Aswin Lutchanah

Hybrid Social Media Manager

Remove WordPress version and improve your blog security

Wordpress Remove version

Now that you have your WordPress installed on your own server, you think that this is it. You think that you may concentrate on the tedious task of creating awesome content. Between you and me, this is definitely time-consuming but necessary! Don’t forget it! Sorry, but you have more work to do with your WordPress blog. In this blog post, I’ll focus on how to remove WordPress version from your blog to improve your blog security. Note that there are other issues to tackle to have a highly secured WordPress blog. I might write more about it; let me know if you want me to do so in the comments’ section.

However, before we continue, make sure that your blog is up-to-date (not only the WordPress version but also, themes and plugins). An up-to-date WordPress blog has a higher security level but this is not enough. A hacker might exploit associated vulnerabilities by knowing your WordPress version. Let’s see how we can hide your WordPress version from the outside world.

Remove readme.html

The read.html file is located at the root of your website (e.g., replace with your own domain name). If you can access this page via your browser; anyone can. As you might have guessed already, this is no good. In fact, this page provides a basic information about your installation: WordPress version, installation & upgrade instructions, etc.

Delete the readme.html file!
WordPress adds the readme.html file every time you update to a newer version. Remember to delete it each time you make an update.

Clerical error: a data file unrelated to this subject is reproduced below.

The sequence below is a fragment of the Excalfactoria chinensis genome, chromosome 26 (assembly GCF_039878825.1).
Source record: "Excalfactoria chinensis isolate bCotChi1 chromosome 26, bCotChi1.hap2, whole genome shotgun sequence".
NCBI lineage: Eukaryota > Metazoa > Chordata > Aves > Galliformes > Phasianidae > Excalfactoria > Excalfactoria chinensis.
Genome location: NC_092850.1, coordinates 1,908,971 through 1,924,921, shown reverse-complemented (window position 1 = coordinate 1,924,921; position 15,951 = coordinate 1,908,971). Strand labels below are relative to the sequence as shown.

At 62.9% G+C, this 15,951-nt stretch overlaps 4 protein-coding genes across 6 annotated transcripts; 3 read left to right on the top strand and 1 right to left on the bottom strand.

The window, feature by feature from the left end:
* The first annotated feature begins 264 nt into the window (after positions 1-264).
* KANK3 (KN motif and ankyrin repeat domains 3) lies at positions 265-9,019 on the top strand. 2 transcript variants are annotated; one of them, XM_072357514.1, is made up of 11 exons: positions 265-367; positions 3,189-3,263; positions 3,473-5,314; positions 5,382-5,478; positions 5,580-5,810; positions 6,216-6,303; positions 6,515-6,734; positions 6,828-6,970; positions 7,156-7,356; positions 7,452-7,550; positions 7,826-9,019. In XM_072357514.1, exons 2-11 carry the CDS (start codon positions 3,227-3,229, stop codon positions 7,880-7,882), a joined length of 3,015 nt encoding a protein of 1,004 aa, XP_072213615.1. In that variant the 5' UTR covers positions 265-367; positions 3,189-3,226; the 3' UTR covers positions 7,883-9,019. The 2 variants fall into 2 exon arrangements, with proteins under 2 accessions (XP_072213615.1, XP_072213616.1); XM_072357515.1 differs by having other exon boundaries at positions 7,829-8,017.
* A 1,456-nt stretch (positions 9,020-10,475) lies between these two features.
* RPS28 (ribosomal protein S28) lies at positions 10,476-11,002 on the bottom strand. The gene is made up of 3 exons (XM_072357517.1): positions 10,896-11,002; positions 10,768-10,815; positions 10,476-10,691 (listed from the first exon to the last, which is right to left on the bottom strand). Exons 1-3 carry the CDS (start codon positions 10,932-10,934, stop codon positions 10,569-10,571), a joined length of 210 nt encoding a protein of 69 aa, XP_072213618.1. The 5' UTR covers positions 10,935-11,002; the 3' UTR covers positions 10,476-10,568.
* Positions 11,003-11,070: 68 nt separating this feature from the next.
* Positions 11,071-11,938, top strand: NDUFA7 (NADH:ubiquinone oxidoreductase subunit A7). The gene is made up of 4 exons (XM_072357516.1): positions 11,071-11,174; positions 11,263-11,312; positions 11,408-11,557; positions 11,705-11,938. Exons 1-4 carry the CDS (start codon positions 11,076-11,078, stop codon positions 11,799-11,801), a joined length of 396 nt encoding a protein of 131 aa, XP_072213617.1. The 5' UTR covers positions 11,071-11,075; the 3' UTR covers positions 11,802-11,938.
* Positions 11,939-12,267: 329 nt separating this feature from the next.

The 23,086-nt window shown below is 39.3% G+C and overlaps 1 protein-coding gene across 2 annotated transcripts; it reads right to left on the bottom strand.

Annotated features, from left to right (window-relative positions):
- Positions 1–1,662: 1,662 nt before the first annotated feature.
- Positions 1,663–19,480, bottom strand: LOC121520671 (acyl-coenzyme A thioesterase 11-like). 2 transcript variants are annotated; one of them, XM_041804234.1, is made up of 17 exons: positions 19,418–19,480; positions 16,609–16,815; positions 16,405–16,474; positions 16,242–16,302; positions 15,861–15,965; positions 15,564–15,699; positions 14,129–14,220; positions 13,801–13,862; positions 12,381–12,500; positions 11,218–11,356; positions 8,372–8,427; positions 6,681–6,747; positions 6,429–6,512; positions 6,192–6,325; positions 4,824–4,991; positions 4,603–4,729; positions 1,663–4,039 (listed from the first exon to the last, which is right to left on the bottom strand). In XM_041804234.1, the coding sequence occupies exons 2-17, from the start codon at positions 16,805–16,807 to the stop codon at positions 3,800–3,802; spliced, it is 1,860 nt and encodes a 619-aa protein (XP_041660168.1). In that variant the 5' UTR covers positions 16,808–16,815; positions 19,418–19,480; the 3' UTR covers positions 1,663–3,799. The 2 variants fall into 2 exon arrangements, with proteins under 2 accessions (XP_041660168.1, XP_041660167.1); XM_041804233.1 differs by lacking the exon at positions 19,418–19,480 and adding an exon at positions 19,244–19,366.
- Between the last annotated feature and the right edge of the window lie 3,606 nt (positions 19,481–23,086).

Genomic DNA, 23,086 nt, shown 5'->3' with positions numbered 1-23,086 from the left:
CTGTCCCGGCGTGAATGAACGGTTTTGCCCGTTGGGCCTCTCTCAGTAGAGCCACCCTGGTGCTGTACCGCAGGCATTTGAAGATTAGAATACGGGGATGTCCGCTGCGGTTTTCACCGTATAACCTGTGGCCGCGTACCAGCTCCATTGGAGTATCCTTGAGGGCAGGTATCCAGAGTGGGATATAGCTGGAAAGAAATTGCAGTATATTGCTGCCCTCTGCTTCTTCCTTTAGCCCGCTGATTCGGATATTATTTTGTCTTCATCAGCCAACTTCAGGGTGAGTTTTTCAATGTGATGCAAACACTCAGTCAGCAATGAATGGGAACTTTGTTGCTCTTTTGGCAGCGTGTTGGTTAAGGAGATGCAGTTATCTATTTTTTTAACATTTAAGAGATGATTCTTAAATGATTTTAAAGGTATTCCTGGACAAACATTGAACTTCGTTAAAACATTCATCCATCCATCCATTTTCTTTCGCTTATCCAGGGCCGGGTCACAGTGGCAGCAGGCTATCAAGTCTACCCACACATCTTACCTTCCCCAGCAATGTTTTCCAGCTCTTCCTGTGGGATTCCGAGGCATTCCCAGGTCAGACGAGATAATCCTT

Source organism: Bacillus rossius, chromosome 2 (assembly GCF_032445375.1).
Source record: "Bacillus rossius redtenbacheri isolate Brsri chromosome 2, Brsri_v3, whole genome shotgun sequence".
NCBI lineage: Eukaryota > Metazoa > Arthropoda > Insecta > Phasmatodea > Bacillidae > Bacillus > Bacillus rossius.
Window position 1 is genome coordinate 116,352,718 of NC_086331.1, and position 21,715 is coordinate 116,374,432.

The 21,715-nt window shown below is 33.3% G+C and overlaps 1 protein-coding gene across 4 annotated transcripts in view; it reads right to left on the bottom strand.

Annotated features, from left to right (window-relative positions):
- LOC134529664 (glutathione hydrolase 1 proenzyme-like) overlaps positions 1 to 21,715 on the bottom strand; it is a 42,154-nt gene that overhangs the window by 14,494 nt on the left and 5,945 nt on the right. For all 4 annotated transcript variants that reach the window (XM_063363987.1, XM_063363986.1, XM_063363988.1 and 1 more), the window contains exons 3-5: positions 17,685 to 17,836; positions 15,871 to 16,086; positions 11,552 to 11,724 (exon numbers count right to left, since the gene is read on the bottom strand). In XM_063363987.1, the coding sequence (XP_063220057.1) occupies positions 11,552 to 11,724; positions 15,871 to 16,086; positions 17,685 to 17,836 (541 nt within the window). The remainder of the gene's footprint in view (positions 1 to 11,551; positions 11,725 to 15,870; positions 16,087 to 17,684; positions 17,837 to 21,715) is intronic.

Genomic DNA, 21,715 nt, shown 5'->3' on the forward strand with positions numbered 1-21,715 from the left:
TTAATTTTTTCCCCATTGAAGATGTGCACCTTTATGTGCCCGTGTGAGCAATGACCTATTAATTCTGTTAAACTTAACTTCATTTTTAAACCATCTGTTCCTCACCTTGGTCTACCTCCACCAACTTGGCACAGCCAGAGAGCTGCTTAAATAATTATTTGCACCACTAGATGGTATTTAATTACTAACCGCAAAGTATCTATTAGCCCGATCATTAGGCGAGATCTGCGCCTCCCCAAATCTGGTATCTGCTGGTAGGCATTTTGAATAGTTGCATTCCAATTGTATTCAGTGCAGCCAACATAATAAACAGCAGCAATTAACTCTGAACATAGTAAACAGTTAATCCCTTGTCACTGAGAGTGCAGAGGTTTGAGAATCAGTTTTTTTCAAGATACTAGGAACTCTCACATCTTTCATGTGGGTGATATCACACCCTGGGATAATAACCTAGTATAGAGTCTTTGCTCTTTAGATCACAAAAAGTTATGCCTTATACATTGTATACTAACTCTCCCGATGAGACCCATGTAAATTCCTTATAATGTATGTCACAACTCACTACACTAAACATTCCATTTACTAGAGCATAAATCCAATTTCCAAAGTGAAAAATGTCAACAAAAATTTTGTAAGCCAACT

Good job! This was the easiest part to hide the one display of the WordPress version! Don’t worry, if you follow my instructions, the next parts should be easy too.

Remove WordPress version in META Generator Tag

WordPress automatically adds the version of your WordPress in the Meta Generator tag. You can check this by having a look at the head section of the page source of any page of your blog. You should find something similar to the HTML code below (X.Y will rather be a decimal number which is your WordPress version).

<meta name=​"generator" content=​"WordPress X.Y"/>

Needless to say that you need to hide this. I’ve prepared a simple function that does it. 💡 The following function not only removes the meta generator tag but also removes the display of the WordPress version from various parts of your website.

function asw_remove_wp_version() {
    return '';
add_filter('the_generator', 'asw_remove_wp_version');

You are now wondering what you should do with this function, right? For advanced users, you need to add this to the functions.php file in you active themes folder. There’s a high probability that you didn’t design your own WordPress theme. If this is the case, note that it’s a good practice to have a child instance of that theme so that you don’t lose all your modifications every time you update the theme. Anyway, here’s the procedure to add this function to the functions.php file in your active theme folder:

In the admin section of your WordPress, go to Appearance->Editor.
Select your active theme from the dropdown list.
Select Theme Functions (functions.php) on the right column.
Move your cursor at the end of the file and paste the function above.
Press on the Update File button.

You may now go to any page of your blog and check the page source; the WordPress meta generator tag should have disappeared. Think of refreshing your page (just saying 😬).

Remove query strings with WordPress version from static resources

We are almost done. The following function needs to be added to the functions.php file in the same way as above.

But what is the use of this function? 🤔

It will remove your WordPress version in the query strings of your static resources (i.e. script and style files). The WordPress version is automatically added in the query strings of some static files (e.g. where X.Y is your WordPress version).

function asw_remove_querystring_version($sUrl){
    $aUrl = explode('?ver',$sUrl);
    return $aUrl[0]; 

That’s all for now! If you liked this article, use the social media share buttons to spread it online. I’ll be very grateful! 🙏🏾

Posted In: PHP, Web Development

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